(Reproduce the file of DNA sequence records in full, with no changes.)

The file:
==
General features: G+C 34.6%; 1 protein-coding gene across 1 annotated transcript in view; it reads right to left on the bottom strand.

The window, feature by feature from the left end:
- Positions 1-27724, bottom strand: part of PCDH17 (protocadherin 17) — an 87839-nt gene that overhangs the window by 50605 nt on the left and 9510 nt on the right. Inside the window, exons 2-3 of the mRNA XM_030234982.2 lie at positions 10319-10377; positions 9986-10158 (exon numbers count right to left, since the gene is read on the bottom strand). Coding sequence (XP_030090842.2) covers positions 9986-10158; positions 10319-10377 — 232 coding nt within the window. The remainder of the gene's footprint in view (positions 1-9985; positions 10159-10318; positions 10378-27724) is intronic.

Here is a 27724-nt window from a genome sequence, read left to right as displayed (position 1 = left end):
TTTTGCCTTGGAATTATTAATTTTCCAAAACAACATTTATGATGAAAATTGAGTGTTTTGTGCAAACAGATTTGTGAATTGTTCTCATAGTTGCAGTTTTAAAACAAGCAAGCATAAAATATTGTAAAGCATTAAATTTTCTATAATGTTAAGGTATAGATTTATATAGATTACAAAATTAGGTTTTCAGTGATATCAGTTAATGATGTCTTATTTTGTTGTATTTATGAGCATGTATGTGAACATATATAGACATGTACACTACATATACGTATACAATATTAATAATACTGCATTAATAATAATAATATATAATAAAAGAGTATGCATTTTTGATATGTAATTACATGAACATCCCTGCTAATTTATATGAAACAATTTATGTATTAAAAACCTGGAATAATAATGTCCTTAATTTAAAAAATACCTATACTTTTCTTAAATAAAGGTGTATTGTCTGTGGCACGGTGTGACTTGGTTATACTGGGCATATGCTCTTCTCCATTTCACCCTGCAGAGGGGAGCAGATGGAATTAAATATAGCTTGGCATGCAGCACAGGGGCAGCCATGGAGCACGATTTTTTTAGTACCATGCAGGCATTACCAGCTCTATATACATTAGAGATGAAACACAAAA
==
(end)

General features: G+C 34.6%; 1 protein-coding gene across 1 annotated transcript in view; it reads right to left on the bottom strand.

The window, feature by feature from the left end:
- Positions 1-27724, bottom strand: part of PCDH17 (protocadherin 17) — an 87839-nt gene that overhangs the window by 50605 nt on the left and 9510 nt on the right. Inside the window, exons 2-3 of the mRNA XM_030234982.2 lie at positions 10319-10377; positions 9986-10158 (exon numbers count right to left, since the gene is read on the bottom strand). Coding sequence (XP_030090842.2) covers positions 9986-10158; positions 10319-10377 — 232 coding nt within the window. The remainder of the gene's footprint in view (positions 1-9985; positions 10159-10318; positions 10378-27724) is intronic.

Here is a 27724-nt window from a genome sequence, read left to right as displayed (position 1 = left end):
TTTTGCCTTGGAATTATTAATTTTCCAAAACAACATTTATGATGAAAATTGAGTGTTTTGTGCAAACAGATTTGTGAATTGTTCTCATAGTTGCAGTTTTAAAACAAGCAAGCATAAAATATTGTAAAGCATTAAATTTTCTATAATGTTAAGGTATAGATTTATATAGATTACAAAATTAGGTTTTCAGTGATATCAGTTAATGATGTCTTATTTTGTTGTATTTATGAGCATGTATGTGAACATATATAGACATGTACACTACATATACGTATACAATATTAATAATACTGCATTAATAATAATAATATATAATAAAAGAGTATGCATTTTTGATATGTAATTACATGAACATCCCTGCTAATTTATATGAAACAATTTATGTATTAAAAACCTGGAATAATAATGTCCTTAATTTAAAAAATACCTATACTTTTCTTAAATAAAGGTGTATTGTCTGTGGCACGGTGTGACTTGGTTATACTGGGCATATGCTCTTCTCCATTTCACCCTGCAGAGGGGAGCAGATGGAATTAAATATAGCTTGGCATGCAGCACAGGGGCAGCCATGGAGCACGATTTTTTTAGTACCATGCAGGCATTACCAGCTCTATATACATTAGAGATGAAACACAAAA